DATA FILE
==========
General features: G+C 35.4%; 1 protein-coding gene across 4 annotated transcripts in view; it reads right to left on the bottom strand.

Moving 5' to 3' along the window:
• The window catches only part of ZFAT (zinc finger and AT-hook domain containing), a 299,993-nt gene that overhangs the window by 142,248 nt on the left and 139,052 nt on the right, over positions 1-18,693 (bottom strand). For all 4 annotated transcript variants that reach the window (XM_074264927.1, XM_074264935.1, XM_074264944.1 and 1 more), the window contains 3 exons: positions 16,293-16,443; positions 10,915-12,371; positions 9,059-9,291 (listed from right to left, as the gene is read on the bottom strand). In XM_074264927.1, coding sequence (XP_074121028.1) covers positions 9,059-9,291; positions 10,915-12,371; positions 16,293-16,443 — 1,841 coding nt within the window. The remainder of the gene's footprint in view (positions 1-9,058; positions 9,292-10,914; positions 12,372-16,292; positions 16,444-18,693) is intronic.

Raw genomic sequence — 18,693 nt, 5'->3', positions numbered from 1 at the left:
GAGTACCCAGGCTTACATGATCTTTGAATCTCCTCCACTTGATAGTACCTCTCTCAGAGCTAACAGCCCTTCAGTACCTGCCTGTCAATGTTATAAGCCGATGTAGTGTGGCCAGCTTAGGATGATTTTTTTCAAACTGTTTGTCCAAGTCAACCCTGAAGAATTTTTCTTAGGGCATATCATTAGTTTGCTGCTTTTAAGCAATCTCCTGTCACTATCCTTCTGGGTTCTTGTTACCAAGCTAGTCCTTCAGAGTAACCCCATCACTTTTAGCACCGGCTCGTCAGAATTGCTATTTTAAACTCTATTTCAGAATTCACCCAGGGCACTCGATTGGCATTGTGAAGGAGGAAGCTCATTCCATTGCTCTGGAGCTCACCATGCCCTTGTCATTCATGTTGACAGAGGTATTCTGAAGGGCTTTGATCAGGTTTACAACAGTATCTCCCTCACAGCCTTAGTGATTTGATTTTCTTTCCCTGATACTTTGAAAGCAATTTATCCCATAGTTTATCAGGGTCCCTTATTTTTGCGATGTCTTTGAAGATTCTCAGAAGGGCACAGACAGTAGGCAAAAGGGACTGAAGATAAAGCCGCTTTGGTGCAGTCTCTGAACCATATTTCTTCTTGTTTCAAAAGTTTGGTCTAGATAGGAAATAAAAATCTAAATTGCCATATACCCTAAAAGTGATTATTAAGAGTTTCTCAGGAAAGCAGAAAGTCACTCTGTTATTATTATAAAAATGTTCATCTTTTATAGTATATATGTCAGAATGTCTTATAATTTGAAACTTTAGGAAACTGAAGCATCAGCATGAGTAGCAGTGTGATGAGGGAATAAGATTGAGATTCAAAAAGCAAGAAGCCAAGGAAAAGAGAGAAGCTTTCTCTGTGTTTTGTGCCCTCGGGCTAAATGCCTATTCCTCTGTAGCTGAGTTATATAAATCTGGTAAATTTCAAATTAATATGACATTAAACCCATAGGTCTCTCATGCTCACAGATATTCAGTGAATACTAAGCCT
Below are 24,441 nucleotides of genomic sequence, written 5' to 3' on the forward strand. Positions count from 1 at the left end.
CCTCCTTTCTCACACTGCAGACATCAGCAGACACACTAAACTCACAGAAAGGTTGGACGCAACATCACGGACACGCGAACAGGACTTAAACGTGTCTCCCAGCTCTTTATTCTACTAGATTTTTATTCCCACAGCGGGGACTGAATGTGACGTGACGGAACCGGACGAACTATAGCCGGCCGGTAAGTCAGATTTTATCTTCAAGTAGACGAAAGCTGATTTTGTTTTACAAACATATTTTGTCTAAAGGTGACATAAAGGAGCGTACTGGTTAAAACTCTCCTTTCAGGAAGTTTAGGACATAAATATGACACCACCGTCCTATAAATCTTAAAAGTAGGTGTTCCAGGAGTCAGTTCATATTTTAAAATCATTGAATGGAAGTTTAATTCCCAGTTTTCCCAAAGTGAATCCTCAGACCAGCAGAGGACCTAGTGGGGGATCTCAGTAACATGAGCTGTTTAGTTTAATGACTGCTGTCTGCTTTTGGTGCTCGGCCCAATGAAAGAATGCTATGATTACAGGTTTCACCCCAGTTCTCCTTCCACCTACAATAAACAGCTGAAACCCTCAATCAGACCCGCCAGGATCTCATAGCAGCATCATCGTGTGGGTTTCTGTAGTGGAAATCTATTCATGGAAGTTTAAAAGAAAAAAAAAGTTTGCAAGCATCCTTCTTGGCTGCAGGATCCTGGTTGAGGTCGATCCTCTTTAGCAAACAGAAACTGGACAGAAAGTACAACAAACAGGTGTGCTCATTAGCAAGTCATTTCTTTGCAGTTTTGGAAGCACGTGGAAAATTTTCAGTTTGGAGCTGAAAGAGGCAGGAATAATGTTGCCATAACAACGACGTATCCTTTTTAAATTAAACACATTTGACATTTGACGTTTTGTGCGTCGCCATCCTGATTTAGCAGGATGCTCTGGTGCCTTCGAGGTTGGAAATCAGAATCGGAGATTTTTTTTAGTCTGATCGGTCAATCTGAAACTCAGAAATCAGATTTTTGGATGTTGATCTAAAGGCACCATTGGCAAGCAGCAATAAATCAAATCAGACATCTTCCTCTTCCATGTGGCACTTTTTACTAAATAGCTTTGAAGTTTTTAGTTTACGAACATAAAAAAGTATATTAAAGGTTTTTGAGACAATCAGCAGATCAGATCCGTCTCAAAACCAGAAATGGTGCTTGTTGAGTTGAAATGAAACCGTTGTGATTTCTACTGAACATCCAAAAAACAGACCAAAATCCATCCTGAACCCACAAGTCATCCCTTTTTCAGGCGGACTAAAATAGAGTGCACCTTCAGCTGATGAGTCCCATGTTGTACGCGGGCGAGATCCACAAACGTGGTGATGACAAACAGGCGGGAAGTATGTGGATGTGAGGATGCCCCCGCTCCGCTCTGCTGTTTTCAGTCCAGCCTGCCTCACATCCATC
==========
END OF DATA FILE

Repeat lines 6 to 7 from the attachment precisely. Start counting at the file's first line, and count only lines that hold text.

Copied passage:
Below are 24,441 nucleotides of genomic sequence, written 5' to 3' on the forward strand. Positions count from 1 at the left end.
CCTCCTTTCTCACACTGCAGACATCAGCAGACACACTAAACTCACAGAAAGGTTGGACGCAACATCACGGACACGCGAACAGGACTTAAACGTGTCTCCCAGCTCTTTATTCTACTAGATTTTTATTCCCACAGCGGGGACTGAATGTGACGTGACGGAACCGGACGAACTATAGCCGGCCGGTAAGTCAGATTTTATCTTCAAGTAGACGAAAGCTGATTTTGTTTTACAAACATATTTTGTCTAAAGGTGACATAAAGGAGCGTACTGGTTAAAACTCTCCTTTCAGGAAGTTTAGGACATAAATATGACACCACCGTCCTATAAATCTTAAAAGTAGGTGTTCCAGGAGTCAGTTCATATTTTAAAATCATTGAATGGAAGTTTAATTCCCAGTTTTCCCAAAGTGAATCCTCAGACCAGCAGAGGACCTAGTGGGGGATCTCAGTAACATGAGCTGTTTAGTTTAATGACTGCTGTCTGCTTTTGGTGCTCGGCCCAATGAAAGAATGCTATGATTACAGGTTTCACCCCAGTTCTCCTTCCACCTACAATAAACAGCTGAAACCCTCAATCAGACCCGCCAGGATCTCATAGCAGCATCATCGTGTGGGTTTCTGTAGTGGAAATCTATTCATGGAAGTTTAAAAGAAAAAAAAAGTTTGCAAGCATCCTTCTTGGCTGCAGGATCCTGGTTGAGGTCGATCCTCTTTAGCAAACAGAAACTGGACAGAAAGTACAACAAACAGGTGTGCTCATTAGCAAGTCATTTCTTTGCAGTTTTGGAAGCACGTGGAAAATTTTCAGTTTGGAGCTGAAAGAGGCAGGAATAATGTTGCCATAACAACGACGTATCCTTTTTAAATTAAACACATTTGACATTTGACGTTTTGTGCGTCGCCATCCTGATTTAGCAGGATGCTCTGGTGCCTTCGAGGTTGGAAATCAGAATCGGAGATTTTTTTTAGTCTGATCGGTCAATCTGAAACTCAGAAATCAGATTTTTGGATGTTGATCTAAAGGCACCATTGGCAAGCAGCAATAAATCAAATCAGACATCTTCCTCTTCCATGTGGCACTTTTTACTAAATAGCTTTGAAGTTTTTAGTTTACGAACATAAAAAAGTATATTAAAGGTTTTTGAGACAATCAGCAGATCAGATCCGTCTCAAAACCAGAAATGGTGCTTGTTGAGTTGAAATGAAACCGTTGTGATTTCTACTGAACATCCAAAAAACAGACCAAAATCCATCCTGAACCCACAAGTCATCCCTTTTTCAGGCGGACTAAAATAGAGTGCACCTTCAGCTGATGAGTCCCATGTTGTACGCGGGCGAGATCCACAAACGTGGTGATGACAAACAGGCGGGAAGTATGTGGATGTGAGGATGCCCCCGCTCCGCTCTGCTGTTTTCAGTCCAGCCTGCCTCACATCCATC